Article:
6 Words That Can Change Your Life
We all have fallen short of hitting God’s mark of perfection. All we need to say is, “God I’m sorry,” and in humility, let Jesus take the shot for us and the arrows that were meant for us. Saying "sorry" could be the very thing that has a domino effect to change our lives. When we talk about forgiveness, we also need to consider how saying asking for forgiveness can transform our relationships!
Ryan Bramlett • 6 Words that Can Change Your Life • Luke 18:9-14
Series: 6 Words That Can Change Your Life
Pastor: Ryan Bramlett
Study Guide (PDF)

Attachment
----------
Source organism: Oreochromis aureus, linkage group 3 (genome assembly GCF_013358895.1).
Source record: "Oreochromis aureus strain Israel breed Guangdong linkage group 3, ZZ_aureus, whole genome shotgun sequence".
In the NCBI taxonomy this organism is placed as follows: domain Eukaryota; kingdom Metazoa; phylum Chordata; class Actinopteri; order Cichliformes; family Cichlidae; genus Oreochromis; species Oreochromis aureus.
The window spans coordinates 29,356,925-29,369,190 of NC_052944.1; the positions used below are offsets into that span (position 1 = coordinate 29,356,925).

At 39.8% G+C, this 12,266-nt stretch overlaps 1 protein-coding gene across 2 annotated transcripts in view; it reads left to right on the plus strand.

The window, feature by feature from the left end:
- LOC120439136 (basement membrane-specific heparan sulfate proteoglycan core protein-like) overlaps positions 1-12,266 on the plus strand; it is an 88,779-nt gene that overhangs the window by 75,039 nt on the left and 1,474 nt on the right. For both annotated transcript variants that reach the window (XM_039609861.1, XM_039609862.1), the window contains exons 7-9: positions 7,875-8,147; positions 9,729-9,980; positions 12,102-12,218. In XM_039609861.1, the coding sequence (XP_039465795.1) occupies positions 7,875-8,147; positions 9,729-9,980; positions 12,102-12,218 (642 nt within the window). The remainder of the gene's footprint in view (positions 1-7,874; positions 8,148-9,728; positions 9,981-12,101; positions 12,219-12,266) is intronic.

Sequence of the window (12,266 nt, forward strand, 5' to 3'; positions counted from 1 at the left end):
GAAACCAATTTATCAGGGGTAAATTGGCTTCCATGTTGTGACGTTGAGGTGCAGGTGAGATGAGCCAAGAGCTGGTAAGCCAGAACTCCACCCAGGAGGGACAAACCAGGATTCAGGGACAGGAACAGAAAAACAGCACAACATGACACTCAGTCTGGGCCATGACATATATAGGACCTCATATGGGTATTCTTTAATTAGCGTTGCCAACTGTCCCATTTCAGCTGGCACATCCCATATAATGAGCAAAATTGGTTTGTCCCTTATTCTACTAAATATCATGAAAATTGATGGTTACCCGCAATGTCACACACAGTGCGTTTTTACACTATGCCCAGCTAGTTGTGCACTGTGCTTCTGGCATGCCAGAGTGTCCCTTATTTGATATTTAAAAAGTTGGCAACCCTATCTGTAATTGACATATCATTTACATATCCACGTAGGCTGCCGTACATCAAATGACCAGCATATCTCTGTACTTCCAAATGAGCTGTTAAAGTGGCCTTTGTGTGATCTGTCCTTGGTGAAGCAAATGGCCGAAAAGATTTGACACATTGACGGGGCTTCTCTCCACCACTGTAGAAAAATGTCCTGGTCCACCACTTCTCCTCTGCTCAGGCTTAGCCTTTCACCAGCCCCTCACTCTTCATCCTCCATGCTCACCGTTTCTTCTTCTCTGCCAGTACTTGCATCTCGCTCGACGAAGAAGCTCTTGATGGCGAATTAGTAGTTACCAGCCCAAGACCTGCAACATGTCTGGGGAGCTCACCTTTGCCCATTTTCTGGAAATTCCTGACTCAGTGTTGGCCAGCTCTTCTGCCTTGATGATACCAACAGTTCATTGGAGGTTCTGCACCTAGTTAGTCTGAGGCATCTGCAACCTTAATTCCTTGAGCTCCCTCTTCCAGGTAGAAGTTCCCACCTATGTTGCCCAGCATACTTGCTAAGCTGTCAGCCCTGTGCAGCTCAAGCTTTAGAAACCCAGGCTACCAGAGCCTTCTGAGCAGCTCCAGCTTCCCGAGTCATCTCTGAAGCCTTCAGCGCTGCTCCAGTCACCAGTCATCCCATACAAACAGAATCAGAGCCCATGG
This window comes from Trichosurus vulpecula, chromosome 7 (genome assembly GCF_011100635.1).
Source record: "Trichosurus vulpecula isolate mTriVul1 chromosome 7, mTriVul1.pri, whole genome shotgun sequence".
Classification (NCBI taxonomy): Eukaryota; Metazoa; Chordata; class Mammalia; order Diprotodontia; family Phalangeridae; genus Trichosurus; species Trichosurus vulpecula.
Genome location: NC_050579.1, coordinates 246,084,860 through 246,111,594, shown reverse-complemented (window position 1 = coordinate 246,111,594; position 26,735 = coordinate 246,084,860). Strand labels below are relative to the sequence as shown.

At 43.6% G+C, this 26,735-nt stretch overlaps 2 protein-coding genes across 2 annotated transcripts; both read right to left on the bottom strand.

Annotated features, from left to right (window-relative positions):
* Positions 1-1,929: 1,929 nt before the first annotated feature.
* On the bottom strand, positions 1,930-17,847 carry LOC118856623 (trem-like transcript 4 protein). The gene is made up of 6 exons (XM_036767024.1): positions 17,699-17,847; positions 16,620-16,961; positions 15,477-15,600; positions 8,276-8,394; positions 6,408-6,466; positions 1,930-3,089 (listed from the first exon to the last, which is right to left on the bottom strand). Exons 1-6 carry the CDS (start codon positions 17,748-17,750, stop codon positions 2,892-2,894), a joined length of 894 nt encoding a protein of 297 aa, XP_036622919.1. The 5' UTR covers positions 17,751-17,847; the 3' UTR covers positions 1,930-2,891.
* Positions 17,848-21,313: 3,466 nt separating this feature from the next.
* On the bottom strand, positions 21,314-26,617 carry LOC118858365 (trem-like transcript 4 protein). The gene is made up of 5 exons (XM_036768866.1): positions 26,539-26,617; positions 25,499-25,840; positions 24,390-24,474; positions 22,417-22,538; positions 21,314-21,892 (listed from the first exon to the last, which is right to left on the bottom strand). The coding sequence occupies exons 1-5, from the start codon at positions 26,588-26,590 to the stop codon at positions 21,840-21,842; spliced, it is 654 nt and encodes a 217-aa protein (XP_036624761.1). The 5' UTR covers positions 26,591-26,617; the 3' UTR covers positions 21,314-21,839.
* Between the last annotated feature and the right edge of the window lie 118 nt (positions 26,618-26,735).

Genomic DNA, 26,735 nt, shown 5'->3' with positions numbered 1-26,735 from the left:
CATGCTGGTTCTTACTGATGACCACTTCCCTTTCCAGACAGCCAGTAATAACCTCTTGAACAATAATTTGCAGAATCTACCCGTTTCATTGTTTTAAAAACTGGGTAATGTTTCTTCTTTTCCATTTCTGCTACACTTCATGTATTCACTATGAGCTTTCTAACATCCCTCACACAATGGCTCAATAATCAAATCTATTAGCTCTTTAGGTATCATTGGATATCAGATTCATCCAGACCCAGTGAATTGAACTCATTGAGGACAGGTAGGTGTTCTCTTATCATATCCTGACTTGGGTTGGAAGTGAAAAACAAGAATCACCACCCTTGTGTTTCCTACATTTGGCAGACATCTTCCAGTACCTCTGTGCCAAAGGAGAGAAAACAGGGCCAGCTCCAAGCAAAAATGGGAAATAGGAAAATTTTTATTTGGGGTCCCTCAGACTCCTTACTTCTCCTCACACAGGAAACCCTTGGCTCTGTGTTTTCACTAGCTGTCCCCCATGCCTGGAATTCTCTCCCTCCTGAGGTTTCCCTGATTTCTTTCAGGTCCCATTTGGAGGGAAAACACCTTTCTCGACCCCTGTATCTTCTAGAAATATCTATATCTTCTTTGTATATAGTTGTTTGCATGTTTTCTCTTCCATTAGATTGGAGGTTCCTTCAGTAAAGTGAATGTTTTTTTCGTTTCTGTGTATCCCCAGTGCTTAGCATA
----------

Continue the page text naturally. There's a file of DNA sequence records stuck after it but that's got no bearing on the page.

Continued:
Traders Point, how are we doing? It’s good to be with you. My name is Ryan, and I’m one of the pastors around here. To everyone at the campuses and everyone watching online, welcome. We’re so glad you are with us. I just want to kick off a special announcement before we get rolling today. You just saw the clip on it, but it’s for all of our students. All the students in the room, middle school and high school, all the parents of students, and for anyone in here who knows a student a little bit, this one is for you. September 14, One Big Night at our Northwest campus, I’m telling you that you don’t want to miss it. It’s a night filled with food and fun, and a professional fireworks show. Take my word for it, I worked in student ministries for years, and there is nothing like this night. Check out the website for all the details. You do not want to miss it. But as far as today goes, we are continuing in our series 6 Words that Can Change Your Life. Maybe you hear that, and you get a little wary. Is this some kind of a quick-fix scheme? What’s going on here? And it’s not. It’s actually the exact opposite of that. What we’re doing in this series is taking a deep dive into our lives. We all have some stuff going on underneath the surface. We have some relationships that need a little bit of maintenance. We have some habits that need to be altered. What we said, what this is coming down to, is a lot of this starts with us. A lot of that can change with the disposition of our hearts, and sometimes that can happen with a word. A word can start all of that. If you were here last week when we kicked this thing off, all I can say is, “Wow.” Do you get it? Do you see what I did there? I love inside jokes, I always wanted to be a part of one. But seriously, I love the way Aaron kicked this off last week by talking about wow and how wow is the word we use when we can’t find the words to say. Wow is just really what falls out of our mouths. Now, today is pretty much the exact opposite of that. The word we’re going to be looking at today is not one that just falls out of our mouths. A lot of times it’s a word that comes out kicking and screaming. It’s one of the hardest words we will ever say. I’m going to need a little bit of help with this one. Here is the word today: SorryIt’s hard to say when it’s not even connected to anything. I didn’t even do anything wrong, but to say it out loud, to say sorry is hard for everyone no matter who you are. I have three kids at home. Two of them are in the room right now. They are seven, five, and three. Most of my life is spent following these people around and convincing them they need to say sorry. It’s just like, “No, no, no, go say sorry. Go say sorry to your brother.”“Why? Why say sorry?”“You just dropped kicked him in the face. You need to go say sorry.” And you would think that is maybe just a thing for kids, as we get older saying sorry becomes easier. But I’m here to tell you, I’m getting up there in age and I’m starting to think it doesn’t. I think that is a myth. Sorry is no easier to say now than it ever was. Even with the people who are closest to us in our lives, saying sorry is so hard. Isn’t it? Is anyone else with me? You get into those situations where you know, “If I could just say sorry right now, it could change the trajectory of everything. We could get moving in the right direction, if I could say sorry.” And we get to that point and we say, “And another thing.” We justify, we get defensive. We say, “I just think it’s funny how I can promise you that whatever comes next is not going to be funny, not even a little bit of what comes next is funny.” But we try. We get defensive. It barely comes out, and when it does it comes out kicking and screaming. Saying sorry is hard to say. That’s what we’re going to be looking at today. I think it’s kind of a unique approach, because a lot of times when we talk about sorry it’s usually lagging behind forgiveness. When we see it, it comes from a sense of, “Hey, someone has done something to us, we need to figure out how we can forgive them, how we can accept, ‘I’m sorry.’” But we’re going to flip it today. Because what if we’re the ones who need to say, “I’m sorry?” Ouch. What if we’re the ones who messed up? How do we say that? And how does power really come from saying, “I’m sorry?” And to look at this, we’re going to look at the word of Jesus. He actually has a lot to say. When Jesus was walking this earth, he found himself face-to-face with a group of people who could not say these words. They could not say, “I’m sorry.” They always thought they were right. Those are the best kind of people to be around, right? You just love them so much. But you get the picture, through this interaction between Jesus and this group of people called Pharisees, that Jesus is doing all he can to get them to say, “Sorry.” To show them why they need to say sorry, sorry to one another, and sorry to God. And to look at one of these interactions, we’re going to be in a book of the Bible called Luke. It is in chapter 18 starting in verse 9. If you have a Bible, you can go ahead and flip there. But if you don’t, and you want one, if you want to leave here with a Bible you can. At every campus, in our lobby, stop by Connection Central. That’s a free gift from us to you. Don’t just take our word for it, what the Bible says, take it and read it and study it. See what God has to say to you. Let’s dive into Luke 18. “Then Jesus told this story to some who had great confidence in their own righteousness and scorned everyone else.”So, they had great confidence in their own righteousness. They had a lot of confidence in being right. This is what prompts Jesus to tell the story he is going to tell. These people, these are the Pharisees. This is who Jesus is talking to here. Look at what he says. “Two men went to the Temple to pray. One was a Pharisee, and the other was a despised tax collector. The Pharisee stood by himself and prayed this prayer: ‘I thank you, God, that I am not like other people—cheaters, sinners, adulterers. I’m certainly not like that tax collector! I fast twice a week, and I give you a tenth of my income.’” Here it is. You can see right away why Jesus might have had a little bit of a problem with these people. He steps up and his immediate prayer is: God, thank you that I am not like other people. And then he starts pointing out the other people. It’s almost like he is reading the room with his prayer, which means he is breaking Christian rule number one. You can’t pray with your eyes open. Right? But that’s what he starts doing. He says: God, thank you that I’m not like these other people, like I’m not like one of those cheaters over there, that I’m not like one of these adulterers, that I’m not a sinner. And then he saves the biggest one for last. He says: O God, look at this. Thank you that I’m not like that tax collector. He doesn’t say: Thank you God that I’m not like a tax collector, he says: God, thank you that I’m not like that tax collector. And what he is doing in this moment, by saying: God, thank you that I’m not like these people, that I’m not like a sinner, he is saying: God, I have nothing to be sorry about. Sorry, not sorry. You really broke the mold when you made me. That’s a bold strategy, and we’ll see how it pays off. Next, what Jesus does is compares and contracts. He used the prayer of this Pharisee, this person who would have been seen as the most upstanding person, the leader of this religious organization, someone who was loved, respected, and admired and then he switches. And he sees things from the angle of someone who was seen as the exact opposite, someone who was hated, someone who was despised. It was the very person who the Pharisee called out at the end of his prayer when he said: God, thank you that I’m not like that tax collector. We get to see how the tax collector responds, how he prays. Look at this. “But the tax collector stood at a distance and dared not even lift his eyes to heaven as he prayed. Instead, he beat his chest in sorrow, saying, ‘O God, be merciful to me, for I am a sinner.’”What a difference. The tax collector stood at a distance. He didn’t even bother to come close. He barely made it through the temple gate. He is right there at the exit. He says: This is as far as I can go. I can’t go any farther. I shouldn’t even be here.And I know there are some people in the room today who felt that. You barely get through the doors on a Sunday before you stop and say, “I cannot go any further than this. I shouldn’t be here.” And there are some of you who didn’t even make it this morning, because some of those same thoughts were swirling around in your head. You said, “I can’t even go in today, I’m just going to watch it online.” If that’s you, you are in good company because that is where the tax collector is. That’s where he is when he begins to say this prayer of, “O God, be merciful to me, for I am a sinner.” What is he saying? He is saying: God, be merciful to me. God, would you forgive me? What does he need forgiveness for? He says it right there: Because I’m a sinner. He asks for forgiveness for the very thing the Pharisee just thanked God that he wasn’t—a sinner. And the tax collector says: No, no, no God, please forgive me because I am a sinner. What does that mean? A lot of times, by the time we come in contact with words like sin or sinner, they are usually blasted or shouted on a megaphone, or maybe we see them on a blog. But one of the best ways the Bible uses to describe sin is in relation to archery. It’s actually a term that was used for archers—missing the mark. Someone took a shot and they missed the mark. Sin = Missing the mark What mark are they missing? What they are talking about here is God’s mark. [An archery target is on stage and the mark is the perfect center] God has a perfect standard for life, it’s his way. He is perfect. His way of life is perfect. This is it, this is the mark. Everything outside of that is considered sin. And the Bible goes into great detail about what sin is. There are so many laws and commandments. You may have seen like a top 10. Here are the top 10. Don’t kill anyone. Yeah, I can do that. Don’t cheat on your spouse. We are like, “Okay, okay.” Then Jesus steps in and is like: You’ve heard it said, don’t kill anyone, and everyone is like, “Yep.” And he says: Try this one on. Don’t even have thoughts of anger towards someone else. Well that changes things. We just quickly moved outside of perfection. And he says: You’ve heard it said, don’t be an adulterer. Don’t cheat on your spouse. But I’m telling you don’t even have a thought of lust, because if you do, you are no longer perfect. And that becomes a really big, heavy thing. When we have seen what all sin is, it almost seems impossible at first. So, what’s a sinner? A sinner is a person who missed the mark. We’re the ones holding the bow. [Ryan has a bow in his hands] You guys are a little tense. I promise you, there is not a chance in the world I’m firing this thing. I’m from the west side of Indianapolis. I’ve never held a bow in my hand, and its not going to happen today. We can calm down a little bit. But, we are the sinners. We are the ones who took our shot and missed God’s perfect mark. And who missed it? Look at what Romans says. “For everyone has sinned; we all fall short of God’s glorious standard.” And when you start thinking about it that way, when this is God’s glorious standard, if we could hit that with our lives, if we could live the perfect life, that is where we would end up. [In the perfect center of the target] But the Bible says no. We have all sinned. We have all fallen short of the glory of God. And I think a lot of times we try to justify it like, “Maybe I’m not perfect, but maybe I’m just right about there. I’m on the fringe of being perfect. I’m as good as it gets. I’m good enough.” No, it says that all have sinned. All have fallen short of the glory of God.It’s like it didn’t even make its way to the target, but it bounced its way all the way there. That’s what the Bible says about what it is to sin and what it is to be a sinner. That’s what the tax collector understood. That’s what brought him to that spot of saying, “O God, be merciful to me, for I am a sinner.” The translation, what is he saying is: I’m sorry for missing the mark. Forgive me. And accept my apology, not on the grounds of how close I got to hitting your perfect standard, but on the grounds of the fact that you are a good God, and I am a sinner. The only shot I’ve got at this thing is how good you are, not about how good I am. That is the prayer of the tax collector. Look at what Jesus does. Look at how Jesus explains this story. No one would have seen it coming. “I tell you, this sinner, not the Pharisee, returned home justified before God. For those who exalt themselves will be humbled, and those who humble themselves will be exalted.”No one would have seen this coming. What was happening? The tax collector and not the Pharisee was justified. But the Pharisee, he spent his whole life practicing. He had a bow and arrow at home. He took shot after shot, got as close to perfect as anyone has ever seen.But Jesus says: No, no, no, he didn’t leave justified, it was actually the tax collector.What does it mean to be justified? It just means to be in right standing with God. It says in that moment, on that day, that tax collector left in good standing with God. But he is a tax collector. He literally cheated people out of money for a living. He was what anyone would say is a bad man. He had a rough past. He didn’t belong. He was standing on the edge for a reason. Yet, he was the one who walked away justified. He walked away with a right standing with God. Hear that. For those of you who barely made it through the doors today, hold onto this story and the way Jesus approaches the tax collector. Because what Jesus is saying is that I can mess up, I can fall short, but if I come to him and say a prayer, a broken prayer like, “O God, be merciful to me, because I am a sinner,” he is telling me that he accepts my apology. “He accepts our sorry in a moment. We can leave that place forgiven. We can leave in right standing with God?” That’s what he’s telling me. That’s exactly what we are saying. That’s exactly what Jesus says. And this is where we are getting to the beauty of the gospel. Everything the world says, anything you see out there, from religion to everything like, “You want to be good? Try harder. Get that bow straight. Fire, fire, fire again. Keep going, keep trying. Get as close to perfect as you can.” Jesus is the complete opposite. Jesus says: Stop. Bring me your hands. Bring me your bow. You can shoot that shot. You can try to live the perfect life, and you can get as close as you think you can. Or, and this is the gospel, you can hand me that bow. And you can watch me do it. You can look and see I was the only one who lived the perfect life. And Jesus, in that moment, is willing to take that shot for us. Here is the good news: Jesus does not miss.He lived it. We’ve seen what he did, and we’ve seen what he offers us. Jesus did not miss. Because of that, we get to say we are with him. It doesn’t matter that we messed up, it doesn’t matter that we fell short. He forgives us. There is a word that Jesus weaves throughout this story, and he kind of closes it out with it. It’s the word that’s in there that is the game-changer. It changed everything between the Pharisee and the tax collector. It’s what will change the relationship between us and Jesus and between one another. If we can hold onto this word, it’s what this is about. Take a look at that line one more time. “For those who exalt themselves will be humbled, and those who humble themselves will be exalted.”That’s exactly what we just saw played out. The Pharisee, he stepped in and he tried to justify himself. He did it, he did it by comparing himself to other people. He did it by pushing other people down. He did it by pointing out their imperfections to make himself look better. But that didn’t change the fact that he couldn’t actually justify himself. That didn’t change the fact that he truly didn’t hit the mark. Jesus said: No, no, no. For you to hit the mark you will actually have to surpass the righteousness of the scribes and the Pharisees. So, even the Pharisees couldn’t live that perfect life. So, what was the difference? It was humility. You see, the tax collector humbled himself and was justified before God. It wasn’t about anything he had done or said outside of the fact that he came to God with an apology in hand and said: I’m sorry God, forgive me. And Jesus stepped in and said: You are forgiven. Let me take this shot for you. That was the game-changer. And that spirit of humility, everything from the way he prayed to where he stood in the temple, those are the things that will change our relationship not only with Jesus, but with one another. If we could leave it there, I think a lot of us could probably swallow it. If there is a perfect God out there, it makes sense that we would fall short of his standards. It makes sense we couldn’t live up to that, that we miss God’s mark for sure. But that’s not the only mark we miss. So, even if you’re here today and you can’t really process what it feels like to miss the mark with God because you don’t believe in God, you know the feeling of missing the mark with someone you love. You know the feeling that comes when you decided, “I’m going to hit this mark. I’m going to love people really well,” and then you do or say something and fall short. We know that feeling and what it is like. That is a tough thing to step into, that we’re the ones who dropped it, we’re the ones who messed up. And it’s not even just that, it starts so close to home. It starts with us. Even when we say, “This is my mark for me. This is the standard I’m going to set for myself. My body is a temple. From this day out, I’m going to show me a good time. I’m going to appreciate me. It’s Sunday night, and this week is going to be different. This week I’m going to work out four times a week, no more fast food. I’m doing it. I’m hitting the mark. I’m going to do what needs to be done.”And the week flies by, and you wake up Friday and you haven’t worked out once. This is completely hypothetical, right? And you get to your truck, you open the door and you see it there. The evidence. You not only ate fast food, you see it, the Popeyes chicken sandwich wrapper right there on the edge, just moving you all the way from perfection. Not only did you eat fast food, you went against your queen. You went against Chick-fil-A. And you’re sitting there like, “What happened? I had a plan, I had standards.” And everything seems to fall down in front of us. What is that? Why is it so hard that we can’t even hold ourselves to this? We can’t even hit the mark we set for ourselves or for others. When we tell ourselves, “This is how I’m going to treat other people. I’m going to be loving, kind, and patient,” and we drop the ball. We say, “This is how I’m going to approach people,” and it seems like our efforts fall short once again. What is that? Why do we fall sort, and why is it so hard to say sorry when we do? I’m going to tell you. It’s pretty profound and deep. It took me a long time to write it, so take notes. We are sinnersVery eloquent, I know. I’ll probably publish a paper on it later this year. But we are sinners. We all miss the mark, that’s what makes this so hard: me, you, our neighbors, and our co-workers. And even those tiny little people we call children and our kids—they miss the mark. They are sinners, the whole lot of them. So, what makes that so hard is not only that we mess up, but it’s what happens when we do. When we mess up, when our arrow does not hit the mark when we are going after other people (and ourselves) and treating them with respect and doing everything we can, and then we come to them with an apology, what we are doing is bringing them that arrow. We are saying, “I missed the mark back there. I didn’t treat you the way I should have. I shouldn’t have said that. I’m sorry.” And this is what makes it so hard. You’re handing that to a sinner. You’re handing that to someone who could use that against you. And a lot of us have had that experience. We went first. We said, “That’s my bad. I messed that up. I’m sorry.” And then what happened when we did? It felt like they took that arrow and they kind of stabbed us with it. We said, “I’m sorry,” but they used the arrow to keep us down. It seemed like we lost a whole lot more than we gained when we said, “I’m sorry.” So the older we get, the better we get at pretending and justifying to ourselves that we really don’t have a reason to say we are sorry, because when we’re sorry people leave. When we show weakness, that’s when everything starts to fall apart. So, “No, no, no, I’m going to puff my chest up, I’m going to stay strong, and I’m going to show I don’t have anything to be sorry about.” As we do that, we for sure become bullet proof. No arrows can penetrate us, but nothing can come out either. The cost of not saying, “I’m sorry,” is a loss of being known, being loved, and being accepted. Can I just say that the cost is way too high? That will not lead us to the place that can change our lives in any way that is impactful, or better. Can I propose that just because of how it went down, that doesn’t mean that saying sorry is wrong? There is nothing wrong with being vulnerable. There is nothing wrong with coming to someone and saying, “I’m not perfect. I messed up.” Saying sorry might actually be the domino, and when we begin to hand that over it kind of softens us up to a place of real vulnerability and real relationships, where we can know other people and they can know us. But that is hard. What I want to do with our remaining time is look at that. To say, “What are some things we can do?” Because if sorry is a word that can change our lives, how can we bring it back into the forefront? How can we use it in a healthy way? I’m going to throw out a few questions of how we can do that. But before we get there, I just want to say one thing. If you are here today and you are in an abusive relationship, whether that is physical or emotional, you are being abused—saying sorry is not the end-all, be-all. There are more steps that need to come with that. If that’s you, we’ll have people at the front of our stage at every campus after every service, so make sure you talk to someone before you leave. What we’re talking about here today is—when we come with our sorry in our hands, and we say, “I’m sorry,” we are talking about how that can infuse health, how that can change a relationship from day one. That’s what we’re going to be looking at today. One of the best ways we can do that is by starting with our relationship with God, with how God has framed up the relationship between me and you. He has infused it in there. He has made it part of the ingredient list. God makes it overly clear that: Hey, when you fall short (and you will fall short) don’t run, don’t hide, don’t try to justify yourself. Come to me. Bring me the missed arrow. You apologize to me, and I will not hold it against you. He adds that into our conversation. The question is, have we? This may sound a little weird, but have you given people permission? Have you given people permission to say, “I’m sorry?” A marker of this is this question, one that you can look at today and in your group this week, when was the last time someone said sorry to you? This could be a good marker. If you’re thinking back and you can’t think of a time when someone came to you and said, “Hey, I’m sorry for that,” or “I’m sorry for this,” it may be a good time to circle back and kind of go into those relationships and say, “What is it? Is there anything between us that makes you feel like you can’t be honest and vulnerable with me? Is there anything that makes you think I wouldn’t accept your sorry?” And then to take it a step further, dive a little bit deeper. When someone did say sorry last, how did you respond? Because I’m telling you the truth, church, we are sinners, and maybe you can relate to this. When someone says sorry, when someone brings you the arrow, there is a moment when pride sneaks in or sin creeps up. In that moment we feel the power exchange. This person is vulnerable, this person is weak. Our gut response, a lot of times, is, “You’re not sorry yet. I’m going to hold you in this position a little bit longer.” And I know that’s dark, but it might just be real. I know I’ve felt it before. What we’re talking about here, for sorry to be infused into our relationships, for sorry to be part of our vocabulary, when someone brings it to us we can’t hold it against them. We can’t keep them down. We have to be in a spot where we can say, “Thank you for bringing that to me,” and be able to apologize and have forgiveness for this person, even if it’s not in the moment. We’re not going to hold it against them. That’s one: When was the last time someone said sorry to you? And the second one kind of goes with it. If you really want to know how to infuse I’m sorry into every day language, it’s by going first. So, the second question is this. When was the last time you said sorry to someone else?When was the last time when you messed up, when you did, or said, what should not have been done or said, did you come with an apology in hand? Did you say, “Hey, that was me. I did that. I’m sorry. I’m sorry. Or, did you feel something well up within you to justify it, to defend it? A lot of times, when we mess up, sorry is one of the last things that comes out. We find other words to fill its place. A couple of words that take its spot are: at least. Maybe you can think back to a time where you messed up, but you couldn’t bring yourself to that moment of vulnerability so you said, “At least.” “I didn’t call last night.” Or, “I missed dinner again, but at least I have a job. At least I bring money home. Why don’t you thank me for that instead of pointing out everything I did wrong?” We justify ourselves by comparing ourselves. “At least I’m not like Jim. He doesn’t even have a job. And you want to come at me with this?” I can tell you where the arrows begin to come out, is when you mess up and I mess up, and we, instead of apologizing, we say, “Who are you to come at me? At least I didn’t do what you did.” And then that arrow that the other person thought had been reconciled, the other person thought had been dealt with, comes out. And we do everything we can, even exploiting the people we love the most, in hopes of saving ourselves from saying, “I’m sorry.” But I’m telling you, what Jesus says here is that we don’t have to do that. If we can humble ourselves, we can truly say, “I’m sorry,” and mean it. Just think about how refreshing that would be this week in your relationships with the people you love most, and with you saying it as someone came up to you, instead of justifying it, instead of turning the tables, instead of explaining it away, what if someone just came up to you and said, “Hey, I’m sorry. I’m sorry I didn’t show up. I’m sorry I didn’t value your time. I’m sorry.” Unjustified, “I’m sorry.” With our kids, “I lost my temper back there. I shouldn’t have handled it the way I did. I am sorry.” Unjustified, not explaining it away but coming arrow-in-hand and saying, “Hey, I am sorry.” Think about how refreshing that would be. Think about how different that would be from a lot of times when we approach conflict with one another, if we could just say, “Hey, I’m sorry.” And if we did that, if we just did these two things—unjustified sorry—if we would think back to the last time we said we were sorry and dove deep into that, and we started saying sorry more and if we looked at our lives and said, “Hey, do people feel like they have permission to say they are sorry to me? Is there something I need to do to open up some vulnerability in the relationship?” I’m telling you, if we did those two things that could change our lives. That could change our relationships. If those two things were implemented tomorrow, that could change it. Well church, I just want to give you something that can change your life because those are two great things that could, but there is one thing that would for sure, we know who can, and that is Jesus. And it’s when we see who Jesus is, we see this is all centered-on and powered by our relationship to Jesus. And when we can see how humbly we come to Jesus, that’s what completely changes everything. You see, we’ve talked a lot today about the gospel, the good news, the fact that we fell short of God’s perfect mark. But Jesus steps in and says: Let me take this shot for you. And that is a beautiful picture. But that is one half of the gospel. You see, half of the gospel is that we are sinners, and we fell short of the glory of God. And God was willing to offer a perfect sacrifice for me and you. The second part is what happens with all of the missed arrows. You see, each one of these missed arrows had to be accounted for. For each one of these missed arrows, there was a penalty. There is a penalty for falling short, there is a penalty for not hitting this perfect mark. And the penalty for it is heavy. Take a look at it in Romans 6:23, “For the wages of sin is death...” Death. It says that missed arrow, the wages, what has to be paid now for missing the mark is death, separation from God for all of eternity. That is the cost. Those are the wages. But look at this church, “…but the free gift of God is eternal life through Christ Jesus our Lord.”We will never be able to say sorry like we should until we see what our missed arrows did to Jesus. You see, the gospel is not only that Jesus stepped in and took the shot for us. The gospel is this: Jesus not only took the shot for us, he took the shot that was meant for us.That penalty, those missed arrows, the penalty was death. And Jesus said: No, I love them far too much for that. Let me step in and take their place. And when we begin to see—when we see Jesus on a cross, when we see Jesus dying for everyone on this planet, when we see the arrow, we see it was my arrow that fell short, it was my arrow that fell short, it was my arrow that brought Jesus to the cross, it was my arrow that held him there, you can no longer see Jesus on the cross the same. You can’t help but look at the cross and see Jesus and say, “I’m sorry. I’m sorry that that is where I brought you. I’m sorry this has happened. O God, be merciful to me, because I am a sinner. Look what I have done.” And our missed arrows, they took Jesus to the cross and they killed him. He died on that cross, but he did not remain dead. He was not done, not by a long shot. And Jesus rose. We are justified, not by how close we got to the target, we are justified through the resurrection of Jesus Christ. That Jesus would come in and deal with sin, pay its wages once and for all, even when it meant giving his own life to do it. That is the gospel. When we can come to this spot truly humbled by the fact that we are loved enough that God would die for us, that we are worth dying for, that brings us to a different mind frame, where we can say, “O God, you love me so much that you would die for me.” That brings a whole new level of freedom. It’s no longer about being perfect. You have so much to live for, you have so much freedom. You’re not worried about what’s going to happen to these missed arrows. You aren’t worried about one of them flying into your side, because Jesus has already taken care of them. Jesus has already taken them on the cross.Now you can live in freedom. Sorry isn’t hard to say. Forgiveness isn’t hard to ask for because I know Jesus said: Father forgive them, forgive all of them. And I know he meant it, because he was willing to die to say it. So, now we come. We come before God and truly humble ourselves. The most humbling thing we will ever have is that we were bad enough that the Son of God had to die for us to be made right. But now we are. Now we are justified, and now our lives truly can change. And if you’re here today… I hope you’ve kept up with this the whole time. This is Jesus’ story, this is the gospel he wants his church to know, he wants his sons and daughters to know. He paid the cost. He took the shot. He has done everything. It doesn’t matter where you are, what you’ve done, in this moment, just like the tax collector, we can say a broken and beautiful prayer, “O God be merciful to me, for I am a sinner.” And we can leave this place justified before God. What we want to do right now is just open it up, open it up for a time of reflection, open it up for a time to stand before God, to see him on the cross, to see that it was our arrows that brought him there. But to see that he offers us forgiveness. He offers us new life. He justified us through his resurrection. I’m going to pray that prayer over all of us. It’s a prayer you can respond to, and a prayer that you can walk out of here justified because of Jesus. So, pray with me. God, thank you so much for today. God, thank you for what you did with our missed arrows—we missed. We fell short of your perfect standard. But God, you are gracious. God, you looked at us and you heard our prayers. We are sinners, but you are gracious. Will you forgive us? We are sorry. God, over and over again, year after year, generation after generation, you accept our apologies. You forgive us. Because of that, lives are changed. Because of that, we get the free gift. God, we thank you. God, we pray that we would be encouraged to pray that prayer today. I pray for all of those who are going to pray that for the first time. I pray all of that could be removed, no more trying to be perfect, but that they could humbly come before you and one another. We can say, “Sorry,” and we can mean it.Jesus, we love you. It’s in your perfect name we pray. Amen.